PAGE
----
The superintendent did not respond to a voicemail Monday regarding Bailey’s requested leave of absence and the protest. A spokesperson for the school district said there would be no further details provided on Bailey’s request for a leave of absence because it is a personnel matter.

A message left on Bailey’s cellphone seeking an interview was not returned Monday night.

In his letter, Botana said last Friday’s protest was organized by students to give voice to their concerns about racist, sexist, homophobic and transphobic experiences they have had while at Lincoln. Botana indicates that the protest was sanctioned by the school district, with time restrictions on how long it would last and when students would need to return to classes.

Students staged a similar protest Friday morning at Lyman Moore Middle School. Students from both schools said they feel adults aren’t taking them seriously. They said they are fed up with a lack of response from teachers and school administrators when they report being discriminated against and made fun of because of race, gender and sexuality, among other things. At both schools, students pinned most of the blame on their principals.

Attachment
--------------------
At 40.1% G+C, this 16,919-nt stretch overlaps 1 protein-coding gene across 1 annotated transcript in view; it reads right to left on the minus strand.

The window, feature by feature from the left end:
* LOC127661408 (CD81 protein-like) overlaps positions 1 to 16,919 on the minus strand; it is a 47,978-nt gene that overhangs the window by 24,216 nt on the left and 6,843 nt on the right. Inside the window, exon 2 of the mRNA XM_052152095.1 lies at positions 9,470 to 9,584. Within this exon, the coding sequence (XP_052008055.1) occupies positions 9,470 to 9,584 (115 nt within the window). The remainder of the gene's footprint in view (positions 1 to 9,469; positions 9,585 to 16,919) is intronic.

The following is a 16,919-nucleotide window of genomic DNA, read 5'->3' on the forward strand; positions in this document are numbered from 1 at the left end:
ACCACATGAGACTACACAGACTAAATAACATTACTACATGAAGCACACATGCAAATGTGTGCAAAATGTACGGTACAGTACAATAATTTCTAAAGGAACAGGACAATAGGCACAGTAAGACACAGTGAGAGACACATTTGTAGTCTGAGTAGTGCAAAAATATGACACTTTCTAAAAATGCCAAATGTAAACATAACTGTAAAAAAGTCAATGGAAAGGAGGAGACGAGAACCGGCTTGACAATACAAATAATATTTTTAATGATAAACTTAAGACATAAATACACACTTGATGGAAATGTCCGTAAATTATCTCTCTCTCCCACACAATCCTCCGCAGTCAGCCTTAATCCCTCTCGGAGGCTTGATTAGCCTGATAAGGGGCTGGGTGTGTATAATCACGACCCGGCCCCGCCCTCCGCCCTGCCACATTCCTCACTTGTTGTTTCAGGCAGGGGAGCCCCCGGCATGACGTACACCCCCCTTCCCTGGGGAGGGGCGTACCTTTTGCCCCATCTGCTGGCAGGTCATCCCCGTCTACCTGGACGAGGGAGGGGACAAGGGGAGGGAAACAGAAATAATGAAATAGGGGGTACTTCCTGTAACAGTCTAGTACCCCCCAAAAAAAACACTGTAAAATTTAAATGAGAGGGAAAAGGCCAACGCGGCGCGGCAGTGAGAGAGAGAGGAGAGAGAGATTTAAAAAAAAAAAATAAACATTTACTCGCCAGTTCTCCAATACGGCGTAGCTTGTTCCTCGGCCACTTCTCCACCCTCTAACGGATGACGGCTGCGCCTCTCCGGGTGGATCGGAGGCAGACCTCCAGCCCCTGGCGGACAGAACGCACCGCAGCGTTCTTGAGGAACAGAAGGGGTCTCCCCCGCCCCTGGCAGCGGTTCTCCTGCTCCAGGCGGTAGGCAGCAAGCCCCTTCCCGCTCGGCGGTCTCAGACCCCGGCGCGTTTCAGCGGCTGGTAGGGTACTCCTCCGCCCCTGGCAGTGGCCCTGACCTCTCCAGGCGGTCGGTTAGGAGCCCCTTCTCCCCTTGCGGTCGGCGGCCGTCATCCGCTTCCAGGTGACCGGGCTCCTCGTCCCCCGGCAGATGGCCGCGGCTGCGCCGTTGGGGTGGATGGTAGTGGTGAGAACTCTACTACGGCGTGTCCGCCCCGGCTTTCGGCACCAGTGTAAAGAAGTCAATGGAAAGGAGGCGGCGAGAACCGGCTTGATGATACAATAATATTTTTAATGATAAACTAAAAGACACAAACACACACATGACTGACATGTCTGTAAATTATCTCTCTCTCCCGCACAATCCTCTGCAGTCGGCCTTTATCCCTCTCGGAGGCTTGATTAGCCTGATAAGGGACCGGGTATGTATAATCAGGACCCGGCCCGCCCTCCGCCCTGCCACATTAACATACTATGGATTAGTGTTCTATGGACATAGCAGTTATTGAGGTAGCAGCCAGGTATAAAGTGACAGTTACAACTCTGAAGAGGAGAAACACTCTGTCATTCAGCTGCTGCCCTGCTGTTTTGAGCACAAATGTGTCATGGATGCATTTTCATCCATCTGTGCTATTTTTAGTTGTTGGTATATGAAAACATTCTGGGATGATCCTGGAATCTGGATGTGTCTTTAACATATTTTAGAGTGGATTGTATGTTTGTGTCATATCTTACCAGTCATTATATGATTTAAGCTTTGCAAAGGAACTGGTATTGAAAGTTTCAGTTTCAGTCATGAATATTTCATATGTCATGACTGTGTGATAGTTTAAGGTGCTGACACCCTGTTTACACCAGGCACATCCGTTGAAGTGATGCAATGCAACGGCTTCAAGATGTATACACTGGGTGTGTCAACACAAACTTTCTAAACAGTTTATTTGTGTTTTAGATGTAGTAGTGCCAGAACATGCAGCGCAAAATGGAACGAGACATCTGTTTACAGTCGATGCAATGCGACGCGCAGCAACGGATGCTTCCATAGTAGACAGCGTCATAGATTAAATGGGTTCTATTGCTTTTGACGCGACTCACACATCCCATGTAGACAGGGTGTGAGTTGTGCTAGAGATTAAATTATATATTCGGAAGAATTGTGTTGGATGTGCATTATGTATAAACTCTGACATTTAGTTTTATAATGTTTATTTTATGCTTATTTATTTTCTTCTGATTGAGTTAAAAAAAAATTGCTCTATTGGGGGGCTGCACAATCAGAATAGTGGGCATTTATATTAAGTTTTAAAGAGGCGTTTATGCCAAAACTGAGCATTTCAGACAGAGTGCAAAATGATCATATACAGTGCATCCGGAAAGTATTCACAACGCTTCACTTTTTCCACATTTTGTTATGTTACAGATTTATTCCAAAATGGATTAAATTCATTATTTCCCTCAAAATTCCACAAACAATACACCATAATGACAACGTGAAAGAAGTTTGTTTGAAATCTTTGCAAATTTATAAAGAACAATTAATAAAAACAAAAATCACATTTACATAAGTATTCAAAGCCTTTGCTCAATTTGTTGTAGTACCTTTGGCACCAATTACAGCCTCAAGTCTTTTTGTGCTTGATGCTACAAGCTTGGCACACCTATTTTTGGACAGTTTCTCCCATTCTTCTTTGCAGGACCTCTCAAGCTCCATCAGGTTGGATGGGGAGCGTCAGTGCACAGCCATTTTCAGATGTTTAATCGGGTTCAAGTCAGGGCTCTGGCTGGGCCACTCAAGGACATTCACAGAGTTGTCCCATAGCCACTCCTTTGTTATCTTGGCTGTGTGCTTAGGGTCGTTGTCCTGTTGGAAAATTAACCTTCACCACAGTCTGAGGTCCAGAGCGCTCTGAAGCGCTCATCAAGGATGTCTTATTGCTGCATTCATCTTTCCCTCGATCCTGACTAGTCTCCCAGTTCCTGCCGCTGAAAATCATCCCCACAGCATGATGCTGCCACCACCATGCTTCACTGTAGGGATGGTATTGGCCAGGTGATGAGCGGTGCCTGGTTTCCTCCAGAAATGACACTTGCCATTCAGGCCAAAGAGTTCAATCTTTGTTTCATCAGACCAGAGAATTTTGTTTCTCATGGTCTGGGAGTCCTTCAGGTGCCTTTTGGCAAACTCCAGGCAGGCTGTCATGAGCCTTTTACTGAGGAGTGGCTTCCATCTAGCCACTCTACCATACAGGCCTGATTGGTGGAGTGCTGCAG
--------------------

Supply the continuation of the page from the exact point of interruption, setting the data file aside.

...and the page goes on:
Bailey and Lyman Moore Principal Ben Donaldson said that is simply not the case.


“Last week when students shared concerns about negative peer interactions, feelings of being treated unfairly by adults based on their identities, and frustration with administrators for not acting quickly and clearly to address misbehavior, we had a decision to make,”  Donaldson said in an email to the Press Herald. “Would we blame the kids and dismiss their concerns or would we take them seriously and honor their requests to be heard.

“Our plans for (Friday) reflect our commitment to hearing student concerns AND our commitment to helping students learn through their regular Friday classes,” he wrote.